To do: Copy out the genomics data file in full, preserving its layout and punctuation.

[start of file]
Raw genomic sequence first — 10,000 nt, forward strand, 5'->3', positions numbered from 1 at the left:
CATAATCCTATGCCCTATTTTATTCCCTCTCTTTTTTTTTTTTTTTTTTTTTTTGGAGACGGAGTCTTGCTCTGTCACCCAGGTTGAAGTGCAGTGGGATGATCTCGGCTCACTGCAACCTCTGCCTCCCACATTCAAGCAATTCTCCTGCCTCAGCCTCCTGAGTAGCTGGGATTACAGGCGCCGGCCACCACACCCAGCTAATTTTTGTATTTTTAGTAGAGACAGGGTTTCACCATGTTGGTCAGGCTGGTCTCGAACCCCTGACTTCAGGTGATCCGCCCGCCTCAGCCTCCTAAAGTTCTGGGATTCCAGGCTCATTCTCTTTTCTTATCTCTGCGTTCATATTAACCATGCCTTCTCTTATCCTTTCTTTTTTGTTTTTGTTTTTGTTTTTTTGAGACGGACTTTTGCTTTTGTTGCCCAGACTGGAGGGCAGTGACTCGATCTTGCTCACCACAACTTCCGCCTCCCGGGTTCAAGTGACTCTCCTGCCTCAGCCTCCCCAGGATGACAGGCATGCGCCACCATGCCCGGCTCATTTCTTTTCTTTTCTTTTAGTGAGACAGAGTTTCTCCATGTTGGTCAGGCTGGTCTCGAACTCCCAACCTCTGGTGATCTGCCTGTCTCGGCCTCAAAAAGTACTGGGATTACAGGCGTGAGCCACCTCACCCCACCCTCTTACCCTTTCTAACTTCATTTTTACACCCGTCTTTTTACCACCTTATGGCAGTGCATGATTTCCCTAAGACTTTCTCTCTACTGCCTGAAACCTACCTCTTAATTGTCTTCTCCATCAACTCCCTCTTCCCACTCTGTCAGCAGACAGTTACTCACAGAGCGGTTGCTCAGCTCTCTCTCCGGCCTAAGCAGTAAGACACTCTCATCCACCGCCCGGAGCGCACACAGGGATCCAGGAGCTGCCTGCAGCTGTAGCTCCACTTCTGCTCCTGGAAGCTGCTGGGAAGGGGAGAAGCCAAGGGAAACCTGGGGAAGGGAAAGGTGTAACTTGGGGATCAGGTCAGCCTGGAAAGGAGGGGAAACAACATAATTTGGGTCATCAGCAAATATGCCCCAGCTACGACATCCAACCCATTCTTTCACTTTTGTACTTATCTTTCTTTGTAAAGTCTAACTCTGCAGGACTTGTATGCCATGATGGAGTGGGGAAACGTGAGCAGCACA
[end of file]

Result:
Raw genomic sequence first — 10,000 nt, forward strand, 5'->3', positions numbered from 1 at the left:
CATAATCCTATGCCCTATTTTATTCCCTCTCTTTTTTTTTTTTTTTTTTTTTTTGGAGACGGAGTCTTGCTCTGTCACCCAGGTTGAAGTGCAGTGGGATGATCTCGGCTCACTGCAACCTCTGCCTCCCACATTCAAGCAATTCTCCTGCCTCAGCCTCCTGAGTAGCTGGGATTACAGGCGCCGGCCACCACACCCAGCTAATTTTTGTATTTTTAGTAGAGACAGGGTTTCACCATGTTGGTCAGGCTGGTCTCGAACCCCTGACTTCAGGTGATCCGCCCGCCTCAGCCTCCTAAAGTTCTGGGATTCCAGGCTCATTCTCTTTTCTTATCTCTGCGTTCATATTAACCATGCCTTCTCTTATCCTTTCTTTTTTGTTTTTGTTTTTGTTTTTTTGAGACGGACTTTTGCTTTTGTTGCCCAGACTGGAGGGCAGTGACTCGATCTTGCTCACCACAACTTCCGCCTCCCGGGTTCAAGTGACTCTCCTGCCTCAGCCTCCCCAGGATGACAGGCATGCGCCACCATGCCCGGCTCATTTCTTTTCTTTTCTTTTAGTGAGACAGAGTTTCTCCATGTTGGTCAGGCTGGTCTCGAACTCCCAACCTCTGGTGATCTGCCTGTCTCGGCCTCAAAAAGTACTGGGATTACAGGCGTGAGCCACCTCACCCCACCCTCTTACCCTTTCTAACTTCATTTTTACACCCGTCTTTTTACCACCTTATGGCAGTGCATGATTTCCCTAAGACTTTCTCTCTACTGCCTGAAACCTACCTCTTAATTGTCTTCTCCATCAACTCCCTCTTCCCACTCTGTCAGCAGACAGTTACTCACAGAGCGGTTGCTCAGCTCTCTCTCCGGCCTAAGCAGTAAGACACTCTCATCCACCGCCCGGAGCGCACACAGGGATCCAGGAGCTGCCTGCAGCTGTAGCTCCACTTCTGCTCCTGGAAGCTGCTGGGAAGGGGAGAAGCCAAGGGAAACCTGGGGAAGGGAAAGGTGTAACTTGGGGATCAGGTCAGCCTGGAAAGGAGGGGAAACAACATAATTTGGGTCATCAGCAAATATGCCCCAGCTACGACATCCAACCCATTCTTTCACTTTTGTACTTATCTTTCTTTGTAAAGTCTAACTCTGCAGGACTTGTATGCCATGATGGAGTGGGGAAACGTGAGCAGCACA